Media stocks take a hit after judge's ruling lends legitimacy to service
An emboldened Barry Diller expects Aereo to launch in every big U.S. city by sometime next year after a judge opted this week not to shut the service down during litigation with broadcast networks — a decision that hammered media stocks Thursday.
“We’re going to proceed. We don’t care. It will take a year, six months, two years. We’re going to move, we’re going to really start marketing. Within a year and a half, certainly by 2013 at some point, we’ll be in every major American city,” Diller told Bloomberg Television during Allen & Co.’s media retreat in Sun Valley, Idaho.
Broadcasters are trying to shutter Aereo, which enables its subscribers to watch shows online via broadcast signals captured with miniature personal antennas at Aereo’s facilities. Unlike cable and satellite companies, Aereo doesn’t pay the retransmission fees that broadcasters depend on for an increasing chunk of revenue. The venture, which charges $12 per month, so far serves only New York.
“One of my friends who runs a large broadcast company said, ‘You succeeded in dropping my stock by 2%.’ I did not,” Diller said.
CBS stock fell as much as 3.5% Thursday before ending off 1% at $30.61; Comcast, which owns NBC, fell 2.2%. It ended the day off 1.99% at $31.10; Fox parent News Corp. dipped 1.7% during trading, closing down 0.69% at $21.73. Walt Disney closed up 0.30% during the session at $47.41.
Showbiz stocks are feeling the pinch on several fronts. An ongoing cable carriage battle between Viacom and DirecTV knocked both stocks. DirecTV fell 1.25% to $47.55; Viacom eased 0.96% to $46.28.
U.S. District Judge Alison Nathan ruled Wednesday that broadcasters had not shown a “likelihood of success on the merits” of their case and turned down their request for a preliminary injunction. In siding with Aereo, funded by investors including Diller’s IAC/InterActive Corp., she gave some credence to the startup’s legality. Previous efforts to offer digital streams of free broadcast signals to subscribers have been halted in court.
“I really did think we were on the side of the angels. I thought that the ability for a consumer, for an American, to receive broadcast over-the-air signals is their right. And we are simply a technologically advantaged way of doing it, in a modern way. So I really did think we were on the right side of it,” Diller said. “I’m happy that in the first test of it the judge agreed with this.”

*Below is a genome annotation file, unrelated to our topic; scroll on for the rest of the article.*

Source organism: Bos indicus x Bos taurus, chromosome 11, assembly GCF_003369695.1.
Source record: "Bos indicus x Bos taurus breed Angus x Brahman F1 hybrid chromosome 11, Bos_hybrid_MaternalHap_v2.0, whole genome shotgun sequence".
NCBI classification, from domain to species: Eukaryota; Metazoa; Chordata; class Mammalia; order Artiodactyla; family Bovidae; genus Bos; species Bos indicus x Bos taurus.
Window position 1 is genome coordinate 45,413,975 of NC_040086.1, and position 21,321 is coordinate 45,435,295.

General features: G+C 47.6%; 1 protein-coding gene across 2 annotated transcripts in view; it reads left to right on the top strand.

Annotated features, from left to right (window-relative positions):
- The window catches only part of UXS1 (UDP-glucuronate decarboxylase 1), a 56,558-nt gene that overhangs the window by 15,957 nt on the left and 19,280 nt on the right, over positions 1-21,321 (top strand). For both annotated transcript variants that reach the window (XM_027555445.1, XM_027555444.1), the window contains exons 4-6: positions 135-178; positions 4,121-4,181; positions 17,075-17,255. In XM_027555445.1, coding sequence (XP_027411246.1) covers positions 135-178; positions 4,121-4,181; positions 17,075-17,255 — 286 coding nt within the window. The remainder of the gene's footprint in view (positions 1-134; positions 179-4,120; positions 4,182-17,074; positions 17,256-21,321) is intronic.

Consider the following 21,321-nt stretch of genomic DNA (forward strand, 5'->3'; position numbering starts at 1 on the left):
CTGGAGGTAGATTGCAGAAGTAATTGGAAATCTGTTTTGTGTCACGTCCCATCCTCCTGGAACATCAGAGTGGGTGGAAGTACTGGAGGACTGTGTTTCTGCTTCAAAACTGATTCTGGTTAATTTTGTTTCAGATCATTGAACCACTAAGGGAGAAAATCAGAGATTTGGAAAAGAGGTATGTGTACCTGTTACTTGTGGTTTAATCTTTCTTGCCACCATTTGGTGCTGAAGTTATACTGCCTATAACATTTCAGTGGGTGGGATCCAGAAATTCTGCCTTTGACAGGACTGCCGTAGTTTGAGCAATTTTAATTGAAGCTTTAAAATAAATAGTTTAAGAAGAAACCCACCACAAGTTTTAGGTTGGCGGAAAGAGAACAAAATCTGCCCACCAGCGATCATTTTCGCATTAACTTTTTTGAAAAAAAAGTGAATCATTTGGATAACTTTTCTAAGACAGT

Over his long career, Diller has been a Hollywood studio chief as well as head of the Fox Television Network before launching IAC, a collection of online businesses. It faced some initial skepticism but has become a major force in online commerce. IAC also owns the Daily Beast and Newsweek.
“Over my life, I’ve been at different perimeters. I like disrupting things,” Diller said.
A key legal distinction for Aereo lies in its thousands of dime-sized antennas, allowing each subscriber to choose to watch a broadcast show online in real time or to play it back as on a DVR. The networks and New York local stations called it a “gimmick” and argued that Aereo violated the Copyright Act’s right of public performance, specifically its provision barring unauthorized transmission of copyrighted works.
But Nathan concluded that the antennas operate independently, backing Aereo’s contention that it is essentially renting remote equipment to its users that is comparable to what they can install at home.
In her opinion, Nathan drew similarities between Aereo’s technology and a remote-storage DVR introduced several years ago by Cablevision. The latter was the focus of a landmark ruling by the 2nd Circuit Court of Appeals that held that the remote DVR did not infringe on copyrights.
Broadcasters on Thursday wasted little time in filing for an appeal, sending notice to the 2nd Circuit for review of their case.
Steven Werier, attorney with Cowan, DeBaets, Abrahams and Sheppard, said the appellate court “could very well take a broad reading of the facts” and even revisit the Cablevision ruling. In that case, the 2nd Circuit found that because it was an individual consumer who made the individual copy, as he was still in control of the DVR, there was no violation of the right of public performance.
In a written analysis of the Aereo decision, Werier noted that Nathan wrote in the opening paragraph of her opinion that “but for Cablevision’s express holding regarding the meaning of the Copyright Act provision,” the broadcasters otherwise would have prevailed.
Werier said he took Nathan’s comment as “essentially inviting” the appeals court to reconsider the Cablevision ruling.
The Supreme Court declined to review the Cablevision decision in 2009 but ultimately may weigh in on the issue of retransmission consent, he noted. Fox, CBS and NBC are suing Dish Network over its AutoHop feature that allows consumers to more easily skip through commercials. That suit is likely to play out in California, raising the possibility of two circuits issuing divergent opinions where some similar issues are at stake.